Air Date: Week of December 12, 1997
Trading smokestack credits are one market-based way to curb pollution. But people who live near industrial areas say they're paying the price. In Los Angeles, activists say a key component of at least one pollution-trading program is unjust and perhaps illegal. And for the first time, officials are beginning to listen to their concerns. Emily Harris reports.
KNOY: It's Living on Earth. I'm Laura Knoy.
The world conference on greenhouse gas emissions in Kyoto, Japan, has focused attention on the notion of owning and trading the right to pollute. The Clinton Administration, a strong supporter of domestic pollution credit programs, is pushing the practice internationally. But what about the people who live near the factories that buy the right to keep polluting? In Los Angeles, activists say a key component of at least one pollution trading program is unjust and perhaps illegal. And for the first time, officials are beginning to listen to their concerns. Emily Harris reports.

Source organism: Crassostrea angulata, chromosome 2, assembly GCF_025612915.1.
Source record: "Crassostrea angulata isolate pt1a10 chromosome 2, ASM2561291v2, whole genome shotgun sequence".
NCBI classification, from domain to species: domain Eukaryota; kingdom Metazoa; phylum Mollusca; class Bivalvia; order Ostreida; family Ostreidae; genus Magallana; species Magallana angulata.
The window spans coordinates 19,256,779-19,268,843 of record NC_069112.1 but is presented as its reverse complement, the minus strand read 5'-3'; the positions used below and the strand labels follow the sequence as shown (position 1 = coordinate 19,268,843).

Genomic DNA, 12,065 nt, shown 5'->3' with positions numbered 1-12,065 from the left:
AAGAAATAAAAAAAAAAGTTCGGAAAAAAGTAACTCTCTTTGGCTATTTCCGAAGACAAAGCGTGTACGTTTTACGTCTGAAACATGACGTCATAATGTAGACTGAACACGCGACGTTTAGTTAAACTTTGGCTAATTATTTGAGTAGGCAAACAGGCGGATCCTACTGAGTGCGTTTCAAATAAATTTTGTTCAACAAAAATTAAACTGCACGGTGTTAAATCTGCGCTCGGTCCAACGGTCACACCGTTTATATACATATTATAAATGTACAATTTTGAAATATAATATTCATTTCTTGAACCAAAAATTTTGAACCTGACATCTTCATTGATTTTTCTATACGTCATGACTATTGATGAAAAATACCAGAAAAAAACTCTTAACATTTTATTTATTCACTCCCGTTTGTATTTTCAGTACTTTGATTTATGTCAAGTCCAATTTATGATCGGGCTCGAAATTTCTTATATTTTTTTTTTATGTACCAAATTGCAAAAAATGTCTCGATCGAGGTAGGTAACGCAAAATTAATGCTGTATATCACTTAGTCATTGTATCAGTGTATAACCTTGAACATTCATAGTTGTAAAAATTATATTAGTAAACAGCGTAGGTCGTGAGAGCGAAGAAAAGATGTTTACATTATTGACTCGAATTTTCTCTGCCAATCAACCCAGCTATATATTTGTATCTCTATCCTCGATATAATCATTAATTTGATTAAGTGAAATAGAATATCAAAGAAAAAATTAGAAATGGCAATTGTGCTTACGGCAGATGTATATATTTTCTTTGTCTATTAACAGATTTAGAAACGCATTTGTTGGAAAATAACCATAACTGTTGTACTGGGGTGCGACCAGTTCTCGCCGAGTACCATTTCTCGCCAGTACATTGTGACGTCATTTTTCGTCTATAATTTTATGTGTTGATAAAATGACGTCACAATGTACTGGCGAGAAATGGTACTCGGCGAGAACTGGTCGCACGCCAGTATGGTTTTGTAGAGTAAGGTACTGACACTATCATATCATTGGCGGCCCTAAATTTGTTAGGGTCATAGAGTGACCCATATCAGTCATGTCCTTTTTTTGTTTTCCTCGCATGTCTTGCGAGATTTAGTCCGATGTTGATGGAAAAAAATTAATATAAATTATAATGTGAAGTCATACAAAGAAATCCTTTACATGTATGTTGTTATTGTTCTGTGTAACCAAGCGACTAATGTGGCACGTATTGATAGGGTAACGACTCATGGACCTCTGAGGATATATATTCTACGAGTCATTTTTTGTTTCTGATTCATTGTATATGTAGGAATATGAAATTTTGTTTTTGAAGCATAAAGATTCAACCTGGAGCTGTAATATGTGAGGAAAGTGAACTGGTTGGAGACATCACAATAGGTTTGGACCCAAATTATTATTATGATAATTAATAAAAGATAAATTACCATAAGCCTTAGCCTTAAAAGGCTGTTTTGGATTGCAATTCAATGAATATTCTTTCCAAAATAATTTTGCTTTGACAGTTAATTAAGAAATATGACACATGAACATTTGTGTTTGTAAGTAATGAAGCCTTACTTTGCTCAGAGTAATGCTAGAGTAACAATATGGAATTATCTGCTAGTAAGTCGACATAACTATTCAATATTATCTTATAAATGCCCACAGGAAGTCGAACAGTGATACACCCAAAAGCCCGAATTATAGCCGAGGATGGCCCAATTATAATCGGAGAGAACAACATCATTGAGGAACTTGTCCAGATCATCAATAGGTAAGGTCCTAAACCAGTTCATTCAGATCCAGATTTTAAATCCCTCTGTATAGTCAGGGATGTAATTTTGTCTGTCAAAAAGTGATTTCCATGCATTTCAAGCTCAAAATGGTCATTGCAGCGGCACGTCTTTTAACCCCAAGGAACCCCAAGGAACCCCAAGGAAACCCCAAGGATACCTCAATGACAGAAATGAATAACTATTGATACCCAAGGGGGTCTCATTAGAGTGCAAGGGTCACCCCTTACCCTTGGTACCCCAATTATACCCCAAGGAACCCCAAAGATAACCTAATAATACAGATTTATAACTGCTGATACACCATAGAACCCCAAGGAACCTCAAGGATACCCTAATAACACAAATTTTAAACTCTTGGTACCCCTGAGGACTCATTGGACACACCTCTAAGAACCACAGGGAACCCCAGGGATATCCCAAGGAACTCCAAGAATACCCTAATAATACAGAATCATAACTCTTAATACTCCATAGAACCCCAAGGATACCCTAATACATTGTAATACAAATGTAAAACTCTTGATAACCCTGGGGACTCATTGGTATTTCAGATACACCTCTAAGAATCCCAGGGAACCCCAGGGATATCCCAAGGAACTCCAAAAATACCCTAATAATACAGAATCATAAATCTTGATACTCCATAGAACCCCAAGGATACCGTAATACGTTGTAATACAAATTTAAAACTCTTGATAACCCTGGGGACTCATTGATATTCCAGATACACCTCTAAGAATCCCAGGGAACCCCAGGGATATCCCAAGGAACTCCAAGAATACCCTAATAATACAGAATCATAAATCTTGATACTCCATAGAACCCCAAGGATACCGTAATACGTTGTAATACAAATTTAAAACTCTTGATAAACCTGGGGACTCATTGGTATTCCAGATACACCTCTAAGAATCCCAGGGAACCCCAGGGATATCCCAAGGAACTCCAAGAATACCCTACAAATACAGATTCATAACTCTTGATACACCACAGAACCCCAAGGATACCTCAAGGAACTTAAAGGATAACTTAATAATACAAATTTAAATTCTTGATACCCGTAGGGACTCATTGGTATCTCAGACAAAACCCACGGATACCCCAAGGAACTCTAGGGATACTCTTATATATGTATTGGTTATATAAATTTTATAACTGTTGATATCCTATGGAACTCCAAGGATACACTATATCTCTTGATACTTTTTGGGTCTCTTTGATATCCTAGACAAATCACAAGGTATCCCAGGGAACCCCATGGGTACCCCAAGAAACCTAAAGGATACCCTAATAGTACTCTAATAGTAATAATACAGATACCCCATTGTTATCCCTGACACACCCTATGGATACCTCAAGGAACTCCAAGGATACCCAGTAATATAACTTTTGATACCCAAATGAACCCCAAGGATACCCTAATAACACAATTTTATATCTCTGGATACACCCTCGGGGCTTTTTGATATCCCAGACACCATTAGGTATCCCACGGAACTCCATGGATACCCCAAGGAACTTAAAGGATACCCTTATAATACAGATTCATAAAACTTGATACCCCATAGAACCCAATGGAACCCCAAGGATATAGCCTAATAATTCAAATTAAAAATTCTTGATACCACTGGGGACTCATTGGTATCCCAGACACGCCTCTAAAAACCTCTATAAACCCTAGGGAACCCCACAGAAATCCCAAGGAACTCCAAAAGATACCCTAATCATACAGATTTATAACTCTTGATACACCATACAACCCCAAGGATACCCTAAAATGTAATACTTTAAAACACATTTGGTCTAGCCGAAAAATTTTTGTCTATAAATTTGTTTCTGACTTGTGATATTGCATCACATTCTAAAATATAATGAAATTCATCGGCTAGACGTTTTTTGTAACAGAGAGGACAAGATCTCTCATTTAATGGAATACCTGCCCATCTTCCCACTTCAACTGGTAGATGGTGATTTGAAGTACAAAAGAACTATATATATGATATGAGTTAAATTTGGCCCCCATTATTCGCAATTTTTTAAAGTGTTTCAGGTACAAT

HARRIS: The port of Los Angeles is the world's second busiest port, just behind its next door neighbor, the port of Long Beach. Tens of millions of tons of cargo move through the 2 facilities annually. Millions of containers, hundreds of tankers full of oil, and industry spreads far inland from the piers.
JOHNSON: There's off-loading of tankers. There is an incinerator that is owned by the City of Long Beach on Terminal Island. There are 5 refineries in the area. There are scrap iron depositories.
HARRIS: Laurie Cook Johnson taught elementary school for 27 years in Wilmington, a working-class LA neighborhood adjacent to the ports.
JOHNSON: We have the sulfur piles and the coal and I understand coke piles, down by the harbor also.